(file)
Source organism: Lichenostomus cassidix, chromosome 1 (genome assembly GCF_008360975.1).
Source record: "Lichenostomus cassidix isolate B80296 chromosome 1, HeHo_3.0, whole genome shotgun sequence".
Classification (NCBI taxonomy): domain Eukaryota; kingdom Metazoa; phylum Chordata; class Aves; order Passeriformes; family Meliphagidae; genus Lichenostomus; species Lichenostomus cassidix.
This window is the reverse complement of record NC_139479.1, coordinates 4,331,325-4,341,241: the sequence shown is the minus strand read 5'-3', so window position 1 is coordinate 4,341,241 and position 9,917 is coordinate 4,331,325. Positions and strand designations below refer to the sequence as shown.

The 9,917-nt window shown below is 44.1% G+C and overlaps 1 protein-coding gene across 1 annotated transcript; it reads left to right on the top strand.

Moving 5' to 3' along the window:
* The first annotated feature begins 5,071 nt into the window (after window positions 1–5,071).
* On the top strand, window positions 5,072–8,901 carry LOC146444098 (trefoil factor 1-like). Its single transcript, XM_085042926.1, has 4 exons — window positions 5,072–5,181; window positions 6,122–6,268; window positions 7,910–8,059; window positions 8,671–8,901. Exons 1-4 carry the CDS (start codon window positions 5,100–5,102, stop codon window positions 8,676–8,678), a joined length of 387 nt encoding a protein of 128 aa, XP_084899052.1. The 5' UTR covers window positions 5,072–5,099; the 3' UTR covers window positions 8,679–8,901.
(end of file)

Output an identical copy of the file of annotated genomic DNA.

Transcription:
Source organism: Lichenostomus cassidix, chromosome 1 (genome assembly GCF_008360975.1).
Source record: "Lichenostomus cassidix isolate B80296 chromosome 1, HeHo_3.0, whole genome shotgun sequence".
Classification (NCBI taxonomy): domain Eukaryota; kingdom Metazoa; phylum Chordata; class Aves; order Passeriformes; family Meliphagidae; genus Lichenostomus; species Lichenostomus cassidix.
This window is the reverse complement of record NC_139479.1, coordinates 4,331,325-4,341,241: the sequence shown is the minus strand read 5'-3', so window position 1 is coordinate 4,341,241 and position 9,917 is coordinate 4,331,325. Positions and strand designations below refer to the sequence as shown.

The 9,917-nt window shown below is 44.1% G+C and overlaps 1 protein-coding gene across 1 annotated transcript; it reads left to right on the top strand.

Moving 5' to 3' along the window:
* The first annotated feature begins 5,071 nt into the window (after window positions 1–5,071).
* On the top strand, window positions 5,072–8,901 carry LOC146444098 (trefoil factor 1-like). Its single transcript, XM_085042926.1, has 4 exons — window positions 5,072–5,181; window positions 6,122–6,268; window positions 7,910–8,059; window positions 8,671–8,901. Exons 1-4 carry the CDS (start codon window positions 5,100–5,102, stop codon window positions 8,676–8,678), a joined length of 387 nt encoding a protein of 128 aa, XP_084899052.1. The 5' UTR covers window positions 5,072–5,099; the 3' UTR covers window positions 8,679–8,901.